Importance of a Living Will (And acting in a non-threatening way when around police)

So this case is a little old now (I meant to make a note of it when it was first authored, but as you can tell that didn't happen). The 6th Circuit Court of Appeals affirmed the denial of motion for summary judgment made by a police officer and EMT’s. The Plaintiff, Mr. Kent, was hosting his mother and father who traveled from out of state to visit him. His father was in poor health but had previously executed a living will or durable power of attorney indicating he did not wish to have life sustaining measures and a do not resuscitate order in it.

Unfortunately Mr. Kent’s father passed away and he called a non-emergency number to report a natural death. The EMT’s arrived and when they attempted to place an electronic defibrillator on him. Mr. Kent objected to this but the EMT’s insisted upon it unless they were shown the power of attorney. While Mr. Kent’s mother was on the phone trying to get a copy sent to them, police arrived. While dealing with the officer’s the Plaintiff refused to leave the home and because of that he was subsequently tasered. He filed a lawsuit against the county, the county attempted to get the case dismissed before it went to a jury but the judge denied that motion and that decision was recently upheld by the 6th Circuit Court of Appeals.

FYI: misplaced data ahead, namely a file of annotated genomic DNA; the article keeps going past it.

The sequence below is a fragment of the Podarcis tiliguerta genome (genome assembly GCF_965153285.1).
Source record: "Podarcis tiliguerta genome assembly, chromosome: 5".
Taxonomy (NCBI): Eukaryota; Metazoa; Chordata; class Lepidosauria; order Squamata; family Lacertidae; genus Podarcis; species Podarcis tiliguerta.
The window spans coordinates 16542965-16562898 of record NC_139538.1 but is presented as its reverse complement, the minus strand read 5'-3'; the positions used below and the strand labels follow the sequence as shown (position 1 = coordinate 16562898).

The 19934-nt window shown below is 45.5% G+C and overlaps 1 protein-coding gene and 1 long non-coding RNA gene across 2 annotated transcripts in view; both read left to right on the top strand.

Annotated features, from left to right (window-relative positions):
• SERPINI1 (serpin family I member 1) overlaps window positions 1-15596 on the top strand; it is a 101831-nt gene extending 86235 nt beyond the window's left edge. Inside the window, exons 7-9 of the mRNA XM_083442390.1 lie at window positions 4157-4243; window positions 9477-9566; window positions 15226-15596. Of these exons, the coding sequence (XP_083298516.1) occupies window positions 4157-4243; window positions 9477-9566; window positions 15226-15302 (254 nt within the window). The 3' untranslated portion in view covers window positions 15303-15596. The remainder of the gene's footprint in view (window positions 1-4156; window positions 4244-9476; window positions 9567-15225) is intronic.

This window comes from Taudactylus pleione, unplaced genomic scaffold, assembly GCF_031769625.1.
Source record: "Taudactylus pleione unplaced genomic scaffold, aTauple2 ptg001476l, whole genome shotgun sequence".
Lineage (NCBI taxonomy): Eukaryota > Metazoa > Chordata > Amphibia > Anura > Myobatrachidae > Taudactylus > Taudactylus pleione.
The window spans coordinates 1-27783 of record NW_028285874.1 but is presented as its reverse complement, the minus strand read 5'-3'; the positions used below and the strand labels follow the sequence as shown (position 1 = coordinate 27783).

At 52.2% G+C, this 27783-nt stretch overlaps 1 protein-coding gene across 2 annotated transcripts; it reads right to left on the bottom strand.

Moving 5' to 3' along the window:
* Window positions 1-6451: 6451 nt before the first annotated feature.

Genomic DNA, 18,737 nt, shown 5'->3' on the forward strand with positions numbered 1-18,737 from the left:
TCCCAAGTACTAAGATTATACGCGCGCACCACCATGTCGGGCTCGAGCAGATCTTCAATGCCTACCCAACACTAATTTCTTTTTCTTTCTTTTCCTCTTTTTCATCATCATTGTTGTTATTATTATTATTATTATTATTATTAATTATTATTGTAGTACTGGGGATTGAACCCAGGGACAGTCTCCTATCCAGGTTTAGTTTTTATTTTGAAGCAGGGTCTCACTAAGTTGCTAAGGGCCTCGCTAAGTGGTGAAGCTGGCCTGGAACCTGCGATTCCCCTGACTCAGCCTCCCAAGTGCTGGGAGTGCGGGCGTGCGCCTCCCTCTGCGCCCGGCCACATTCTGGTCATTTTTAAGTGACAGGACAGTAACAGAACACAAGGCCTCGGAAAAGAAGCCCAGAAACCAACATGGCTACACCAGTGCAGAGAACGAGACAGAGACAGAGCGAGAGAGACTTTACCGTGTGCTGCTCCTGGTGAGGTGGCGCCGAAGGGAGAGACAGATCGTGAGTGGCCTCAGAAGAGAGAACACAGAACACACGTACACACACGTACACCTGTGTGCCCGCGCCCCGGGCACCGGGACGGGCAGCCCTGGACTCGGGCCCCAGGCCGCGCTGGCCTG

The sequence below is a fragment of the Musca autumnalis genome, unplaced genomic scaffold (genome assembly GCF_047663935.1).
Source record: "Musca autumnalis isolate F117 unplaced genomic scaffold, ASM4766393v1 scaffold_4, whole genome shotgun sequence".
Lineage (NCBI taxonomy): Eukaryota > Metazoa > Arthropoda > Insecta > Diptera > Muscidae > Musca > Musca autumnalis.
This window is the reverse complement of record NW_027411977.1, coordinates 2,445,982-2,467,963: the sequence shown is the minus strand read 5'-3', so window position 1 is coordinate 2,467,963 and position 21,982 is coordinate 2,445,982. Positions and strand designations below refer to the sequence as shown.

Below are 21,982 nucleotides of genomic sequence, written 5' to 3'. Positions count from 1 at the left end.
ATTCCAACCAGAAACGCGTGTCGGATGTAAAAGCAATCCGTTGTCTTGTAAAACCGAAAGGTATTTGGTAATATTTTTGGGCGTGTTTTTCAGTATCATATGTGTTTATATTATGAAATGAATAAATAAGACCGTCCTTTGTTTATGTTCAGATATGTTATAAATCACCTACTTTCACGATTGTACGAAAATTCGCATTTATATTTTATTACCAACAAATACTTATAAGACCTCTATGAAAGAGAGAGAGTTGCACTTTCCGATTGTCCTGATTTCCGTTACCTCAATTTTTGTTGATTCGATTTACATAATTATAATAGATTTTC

I also know this isn't exactly a criminal defense case - but I think it shows a couple important points. First it is important to have a living will or end of life measure in place and to make sure that your close family members are aware of and in this electronic world - have a copy of it on a smart phone. 

Secondly, one of the reasons the Court of Appeals affirmed the decision was because Mr. Kent did nothing with his hands that was suspicious - it did not appear he was armed or pretended to be reaching for a weapon. He was standing, put his hands in the air, and said “Go ahead and taze` me.” So there has been a lot of new headlines about police shootings, but it is important to remember that you can disagree with police, it happens, but to do it in a non threatening manner. 

The full case can be found here: http://www.opn.ca6.uscourts.gov/opinions.pdf/16a0003p-06.pdf